To add slightly more insult to injury I had a look at http://www.videocardbenchmark.net and found your card in the "High Mid Range" cards with a score of 695. A current generation mid range card that I would expect to be able to play games comfortably on easily scores 4000+. I would recommend that site to anyone who a relatively quick idea of how one card will perform next to another for gaming tasks.

Wolfenstein: The Old Blood recommends a minimum of a GTX 560 for it to be playable. Going back to the list on Video Card Benchmark the GTX 560 has a score of 3117 and has 1000+ GFLOPS of performance along with a lot of DirectX 11 features like hardware Tesselation which can dramatically improve model detail with low performance cost. This probably means that on your FX 5600 the game will be nearly unplayable on all but the lowest settings.

Wolfenstein: The New Order has slightly more modest minimum requirements, only recommending a GTX 460, but this is still several generations newer than your card and will have a lot of performance enhancing features that your current card is lacking.

I am sorry, but your card is below minimum recommended specifications for pretty much all current generation games.

I would be interested to know where you got the card and, if you paid a significant amount for it, what their returns policy would be.

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    To put things even more in perspective, the Intel Iris 6100 which is integrated in processors and it's not even the fastest of the integrated, scores 955. Sure it might have less functionality, etc. but that's what 8 years of progress do.
    – Marco Mp
    May 19, 2015 at 10:18
  • The card isnt slow. I have cinematic stutter only. Graphics are fine...card is fast. May not be most up to date, but serves my purpose. Better than the one i had. Thanks for info May 19, 2015 at 14:55
  • @ShaunTheSheep I had missed that particular nuance in your question and it is entirely possible that given the age of your card that it is lacking hardware h.264 decoding that newer cards have and so your stuttering during cinematics is due to your system reverting to doing it via the CPU. This page suggests that the G80 chip lacks the hardware decoder, I will look into it and edit my question later. hardforum.com/showthread.php?t=1194656
    – Mokubai
    May 19, 2015 at 16:44
  • @ShaunTheSheep I have prepended an apology and some more information to my answer.
    – Mokubai
    May 19, 2015 at 17:49
  • @MarcoMp 955 what? GFLOPS?
    – vyi
    May 20, 2015 at 6:38
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You were wrong to assume that just because the spec of the Quadro looks similar to some high ends cards that it would be fine for gaming as they are quite the opposite.

While a GeForce with similar specs is meant for intense high FPS applications such as games, the Quadro is far more suited to things such as graphic design where precision and detail is far more important than speed.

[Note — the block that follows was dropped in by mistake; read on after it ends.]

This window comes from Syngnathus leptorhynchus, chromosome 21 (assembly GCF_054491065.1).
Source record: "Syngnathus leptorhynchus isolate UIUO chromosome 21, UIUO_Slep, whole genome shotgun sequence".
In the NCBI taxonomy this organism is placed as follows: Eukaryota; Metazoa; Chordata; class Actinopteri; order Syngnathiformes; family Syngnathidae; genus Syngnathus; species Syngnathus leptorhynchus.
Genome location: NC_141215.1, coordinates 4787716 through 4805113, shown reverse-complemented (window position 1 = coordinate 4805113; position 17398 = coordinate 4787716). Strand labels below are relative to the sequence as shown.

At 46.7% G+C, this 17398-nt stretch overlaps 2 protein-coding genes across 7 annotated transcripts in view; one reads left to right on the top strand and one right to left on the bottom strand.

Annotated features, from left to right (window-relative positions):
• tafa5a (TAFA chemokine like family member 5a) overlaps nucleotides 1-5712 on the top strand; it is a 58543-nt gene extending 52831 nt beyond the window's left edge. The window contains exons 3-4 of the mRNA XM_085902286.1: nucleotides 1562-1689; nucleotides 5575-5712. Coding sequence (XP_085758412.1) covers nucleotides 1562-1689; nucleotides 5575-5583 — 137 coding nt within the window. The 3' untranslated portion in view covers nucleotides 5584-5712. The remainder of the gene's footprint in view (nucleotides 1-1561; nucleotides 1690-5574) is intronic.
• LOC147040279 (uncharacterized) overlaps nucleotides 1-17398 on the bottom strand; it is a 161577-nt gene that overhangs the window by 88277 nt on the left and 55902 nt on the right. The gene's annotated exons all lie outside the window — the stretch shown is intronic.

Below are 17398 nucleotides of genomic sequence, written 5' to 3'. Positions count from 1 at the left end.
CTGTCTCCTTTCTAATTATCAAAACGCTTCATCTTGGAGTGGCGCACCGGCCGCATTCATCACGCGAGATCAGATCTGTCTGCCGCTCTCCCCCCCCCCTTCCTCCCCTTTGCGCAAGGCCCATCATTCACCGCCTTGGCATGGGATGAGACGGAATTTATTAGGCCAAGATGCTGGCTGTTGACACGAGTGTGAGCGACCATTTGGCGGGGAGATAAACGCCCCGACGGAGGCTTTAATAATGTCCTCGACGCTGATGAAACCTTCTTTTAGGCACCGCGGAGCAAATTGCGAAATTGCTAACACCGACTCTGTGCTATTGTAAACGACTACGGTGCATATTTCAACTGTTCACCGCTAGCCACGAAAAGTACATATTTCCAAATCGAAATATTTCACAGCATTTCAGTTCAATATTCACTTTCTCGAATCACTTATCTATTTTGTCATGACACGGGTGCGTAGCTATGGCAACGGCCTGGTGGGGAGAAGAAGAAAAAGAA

Regarding the stutter, I would start at the very lowest settings and work your way up.

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It's true, Quadro (and Tesla) are not the same as FX or GTX series. The GeForce 5600FX might have done the job. It is still the default AGP choice for the AGP boxes out there that will not boot without a GPU card. It is good for games c. 2003. It is just below minimum BF2 requirements. But you have the quadro which is better for raytracing or AutoCAD, say.

For your box, I would recommend the GTX750Ti (SC). It is a short card and does not draw 75W, and does not require an extra lead. It will just slot in, the Dell tool-less knuckle will hold it. This is an early example of Maxwell and does not get too warm. It will play BF3 on a modest resolution on high or even ultra. It will play BF4 acceptably. It should still cope with your work, but be prepared in case it does not. There are sites for comparing these.

But if changing out the card is not an option...

  1. Disable all anti-aliasing.
  2. Low quality texture options.
  3. Wind back resolution or window the game, go 800 x 600.

Cinematics ? This may be a codec issue. I can't make any recommendations. This is a problem for a lot of historical media. Quicktime today has real problems rendering some 90's cd-extra content (for example).

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Gaming cards and workstation cards are optimized for different things. Many years ago I saw a head-to-head benchmark between the leading gaming card and the leading workstation card that made the difference clear: the gaming card excelled at pushing millions of simply-textured polygons to the screen (think: Quake 3) where the workstation card was getting maybe a tenth the framerate, while the workstation card could handle huge textures, millions of point sprites, or precision-antialiased lines that the gaming card struggled with.

With the way that modern graphics cards can be used as general-purpose massively parallel vector processors, I expect the difference has only grown.